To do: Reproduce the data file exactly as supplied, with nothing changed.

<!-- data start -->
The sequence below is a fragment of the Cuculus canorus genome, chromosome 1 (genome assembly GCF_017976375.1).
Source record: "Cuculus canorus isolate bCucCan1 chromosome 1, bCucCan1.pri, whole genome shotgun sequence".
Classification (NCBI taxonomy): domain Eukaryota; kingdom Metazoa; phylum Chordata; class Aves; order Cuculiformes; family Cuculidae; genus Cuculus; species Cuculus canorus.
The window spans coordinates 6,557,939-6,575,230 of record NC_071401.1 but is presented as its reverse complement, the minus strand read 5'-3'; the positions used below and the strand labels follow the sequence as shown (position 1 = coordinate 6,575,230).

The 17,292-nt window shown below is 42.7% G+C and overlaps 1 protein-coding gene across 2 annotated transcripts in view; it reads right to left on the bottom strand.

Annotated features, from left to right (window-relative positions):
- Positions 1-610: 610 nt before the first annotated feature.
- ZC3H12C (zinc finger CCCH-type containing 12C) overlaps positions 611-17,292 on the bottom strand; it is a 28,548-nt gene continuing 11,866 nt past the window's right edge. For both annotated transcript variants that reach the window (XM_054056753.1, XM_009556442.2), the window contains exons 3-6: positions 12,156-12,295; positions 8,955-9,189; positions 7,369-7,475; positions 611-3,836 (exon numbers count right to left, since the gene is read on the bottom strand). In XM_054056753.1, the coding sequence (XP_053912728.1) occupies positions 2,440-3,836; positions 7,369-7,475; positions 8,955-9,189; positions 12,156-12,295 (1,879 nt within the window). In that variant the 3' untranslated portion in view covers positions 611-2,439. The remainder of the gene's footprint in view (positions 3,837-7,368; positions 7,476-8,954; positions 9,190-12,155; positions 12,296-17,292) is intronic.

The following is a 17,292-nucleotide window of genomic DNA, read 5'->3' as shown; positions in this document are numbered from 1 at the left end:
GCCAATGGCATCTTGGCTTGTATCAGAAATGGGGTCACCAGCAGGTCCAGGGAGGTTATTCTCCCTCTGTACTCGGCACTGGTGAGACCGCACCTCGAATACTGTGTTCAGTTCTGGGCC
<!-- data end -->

The sequence below is a fragment of the Cuculus canorus genome, chromosome 1 (genome assembly GCF_017976375.1).
Source record: "Cuculus canorus isolate bCucCan1 chromosome 1, bCucCan1.pri, whole genome shotgun sequence".
Classification (NCBI taxonomy): domain Eukaryota; kingdom Metazoa; phylum Chordata; class Aves; order Cuculiformes; family Cuculidae; genus Cuculus; species Cuculus canorus.
The window spans coordinates 6,557,939-6,575,230 of record NC_071401.1 but is presented as its reverse complement, the minus strand read 5'-3'; the positions used below and the strand labels follow the sequence as shown (position 1 = coordinate 6,575,230).

The 17,292-nt window shown below is 42.7% G+C and overlaps 1 protein-coding gene across 2 annotated transcripts in view; it reads right to left on the bottom strand.

Annotated features, from left to right (window-relative positions):
- Positions 1-610: 610 nt before the first annotated feature.
- ZC3H12C (zinc finger CCCH-type containing 12C) overlaps positions 611-17,292 on the bottom strand; it is a 28,548-nt gene continuing 11,866 nt past the window's right edge. For both annotated transcript variants that reach the window (XM_054056753.1, XM_009556442.2), the window contains exons 3-6: positions 12,156-12,295; positions 8,955-9,189; positions 7,369-7,475; positions 611-3,836 (exon numbers count right to left, since the gene is read on the bottom strand). In XM_054056753.1, the coding sequence (XP_053912728.1) occupies positions 2,440-3,836; positions 7,369-7,475; positions 8,955-9,189; positions 12,156-12,295 (1,879 nt within the window). In that variant the 3' untranslated portion in view covers positions 611-2,439. The remainder of the gene's footprint in view (positions 3,837-7,368; positions 7,476-8,954; positions 9,190-12,155; positions 12,296-17,292) is intronic.

The following is a 17,292-nucleotide window of genomic DNA, read 5'->3' as shown; positions in this document are numbered from 1 at the left end:
GCCAATGGCATCTTGGCTTGTATCAGAAATGGGGTCACCAGCAGGTCCAGGGAGGTTATTCTCCCTCTGTACTCGGCACTGGTGAGACCGCACCTCGAATACTGTGTTCAGTTCTGGGCC